Adding a delete button

In the previous part we added an ability to create new pages, and in this part we will add a Delete feature to our app.

Here’s a glimpse of what we’re going to build:

Step 1: Add a Delete button

Let’s start by creating the DeletePageButton component and updating the user interface of our PagesList component:

import { Button } from '@wordpress/components';
import { decodeEntities } from '@wordpress/html-entities';

const DeletePageButton = () => (
	<Button variant="primary">
		Delete
	</Button>
)

function PagesList( { hasResolved, pages } ) {
	if ( ! hasResolved ) {
		return <Spinner />;
	}
	if ( ! pages?.length ) {
		return <div>No results</div>;
	}

	return (
		<table className="wp-list-table widefat fixed striped table-view-list">
			<thead>
				<tr>
					<td>Title</td>
					<td style={{width: 190}}>Actions</td>
				</tr>
			</thead>
			<tbody>
				{ pages?.map( ( page ) => (
					<tr key={page.id}>
						<td>{ decodeEntities( page.title.rendered ) }</td>
						<td>
							<div className="form-buttons">
								<EditPageButton pageId={ page.id } />
								{/* ↓ This is the only change in the PagesList component */}
								<DeletePageButton pageId={ page.id }/>
								{/* ↑ This is the only change in the PagesList component */}
							</div>
						</td>
					</tr>
				) ) }
			</tbody>
		</table>
	);
}

This is what the PagesList should look like now:

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Step 2: Wire the button to a delete action

In Gutenberg data, we delete entity records from the WordPress REST API using the deleteEntityRecord action. It sends the request, processes the result, and updates the cached data in the Redux state.

Here’s how you can try deleting entity records in your browser’s dev tools:

// We need a valid page ID to call deleteEntityRecord, so let's get the first available one using getEntityRecords.
const pageId = wp.data.select( 'core' ).getEntityRecords( 'postType', 'page' )[0].id;

// Now let's delete that page:
const promise = wp.data.dispatch( 'core' ).deleteEntityRecord( 'postType', 'page', pageId );

// promise gets resolved or rejected when the API request succeeds or fails.

Once the REST API request is finished, you will notice one of the pages has disappeared from the list. This is because that list is populated by the useSelect() hook and the select( coreDataStore ).getEntityRecords( 'postType', 'page' ) selector. Anytime the underlying data changes, the list gets re-rendered with fresh data. That’s pretty convenient!

Let’s dispatch that action when DeletePageButton is clicked:

const DeletePageButton = ({ pageId }) => {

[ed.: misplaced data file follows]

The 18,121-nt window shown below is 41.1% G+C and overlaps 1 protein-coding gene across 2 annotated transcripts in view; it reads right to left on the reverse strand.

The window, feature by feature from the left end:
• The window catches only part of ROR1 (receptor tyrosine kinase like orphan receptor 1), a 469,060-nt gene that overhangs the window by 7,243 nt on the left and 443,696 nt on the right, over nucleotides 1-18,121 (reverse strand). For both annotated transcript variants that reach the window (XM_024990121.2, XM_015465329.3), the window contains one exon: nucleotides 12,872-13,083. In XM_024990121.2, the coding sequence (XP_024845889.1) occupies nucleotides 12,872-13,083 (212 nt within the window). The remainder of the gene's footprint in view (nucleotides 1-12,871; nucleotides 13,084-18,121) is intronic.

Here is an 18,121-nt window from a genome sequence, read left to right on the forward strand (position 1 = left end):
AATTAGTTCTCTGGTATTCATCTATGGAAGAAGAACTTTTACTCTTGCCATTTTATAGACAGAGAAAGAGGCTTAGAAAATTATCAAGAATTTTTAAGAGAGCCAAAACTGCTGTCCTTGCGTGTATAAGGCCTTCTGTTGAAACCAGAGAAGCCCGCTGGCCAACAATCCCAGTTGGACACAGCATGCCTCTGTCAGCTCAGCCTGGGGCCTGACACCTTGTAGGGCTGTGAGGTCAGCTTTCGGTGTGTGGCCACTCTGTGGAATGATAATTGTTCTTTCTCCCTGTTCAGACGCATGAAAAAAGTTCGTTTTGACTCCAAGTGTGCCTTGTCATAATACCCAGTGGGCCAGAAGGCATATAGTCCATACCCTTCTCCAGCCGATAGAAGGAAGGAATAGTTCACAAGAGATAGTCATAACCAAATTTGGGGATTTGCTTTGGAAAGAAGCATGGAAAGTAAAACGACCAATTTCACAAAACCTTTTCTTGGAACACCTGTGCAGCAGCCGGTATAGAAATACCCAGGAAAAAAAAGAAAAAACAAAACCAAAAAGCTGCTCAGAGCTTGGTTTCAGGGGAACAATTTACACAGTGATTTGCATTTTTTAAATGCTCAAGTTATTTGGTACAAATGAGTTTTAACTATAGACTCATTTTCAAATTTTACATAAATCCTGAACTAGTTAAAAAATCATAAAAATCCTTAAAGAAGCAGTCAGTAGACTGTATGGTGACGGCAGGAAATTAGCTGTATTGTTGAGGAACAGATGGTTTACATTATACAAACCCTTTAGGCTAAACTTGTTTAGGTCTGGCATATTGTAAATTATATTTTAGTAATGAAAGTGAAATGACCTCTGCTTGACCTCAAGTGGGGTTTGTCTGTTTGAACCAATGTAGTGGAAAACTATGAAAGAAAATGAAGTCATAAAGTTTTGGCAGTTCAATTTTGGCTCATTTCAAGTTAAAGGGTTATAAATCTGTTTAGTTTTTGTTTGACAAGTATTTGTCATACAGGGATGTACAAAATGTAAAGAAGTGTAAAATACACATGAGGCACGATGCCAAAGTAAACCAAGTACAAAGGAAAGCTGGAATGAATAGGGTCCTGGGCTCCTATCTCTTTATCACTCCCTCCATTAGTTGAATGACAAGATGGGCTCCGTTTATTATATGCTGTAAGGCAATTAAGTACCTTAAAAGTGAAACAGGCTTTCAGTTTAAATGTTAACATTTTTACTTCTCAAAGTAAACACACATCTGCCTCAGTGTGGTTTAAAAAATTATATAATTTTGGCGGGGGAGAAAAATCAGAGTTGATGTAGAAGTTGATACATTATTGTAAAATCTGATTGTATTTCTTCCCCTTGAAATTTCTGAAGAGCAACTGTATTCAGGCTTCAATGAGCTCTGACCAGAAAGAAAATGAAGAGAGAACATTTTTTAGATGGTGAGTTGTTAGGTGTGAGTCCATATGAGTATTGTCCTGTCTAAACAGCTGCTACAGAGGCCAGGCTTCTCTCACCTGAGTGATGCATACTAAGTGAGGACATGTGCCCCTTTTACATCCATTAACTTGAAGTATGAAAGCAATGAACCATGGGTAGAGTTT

const { deleteEntityRecord } = useDispatch( coreDataStore );
	const handleDelete = () => deleteEntityRecord( 'postType', 'page', pageId );
	return (
		<Button variant="primary" onClick={ handleDelete }>
			Delete
		</Button>
	);
}

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Step 3: Add visual feedback

It may take a few moments for the REST API request to finish after clicking the Delete button. Let’s communicate that with a <Spinner /> component similarly to what we did in the previous parts of this tutorial.

We’ll need the isDeletingEntityRecord selector for that. It is similar to the isSavingEntityRecord selector we’ve already seen in part 3: it returns true or false and never issues any HTTP requests:

const DeletePageButton = ({ pageId }) => {
	// ...
	const { isDeleting } = useSelect(
		select => ({
			isDeleting: select( coreDataStore ).isDeletingEntityRecord( 'postType', 'page', pageId ),
		}),
		[ pageId ]
	)
	return (
		<Button variant="primary" onClick={ handleDelete } disabled={ isDeleting }>
			{ isDeleting ? (
				<>
					<Spinner />
					Deleting...
				</>
			) : 'Delete' }
		</Button>
	);
}

Here’s what it looks like in action:

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Step 4: Handle errors

We optimistically assumed that a delete operation would always succeed. Unfortunately, under the hood, it is a REST API request that can fail in many ways:

  • The website can be down.
  • The delete request may be invalid.
  • The page could have been deleted by someone else in the meantime.

To tell the user when any of these errors happen, we need to extract the error information using the getLastEntityDeleteError selector:

// Replace 9 with an actual page ID
wp.data.select( 'core' ).getLastEntityDeleteError( 'postType', 'page', 9 )

Here’s how we can apply it in DeletePageButton:

import { useEffect } from '@wordpress/element';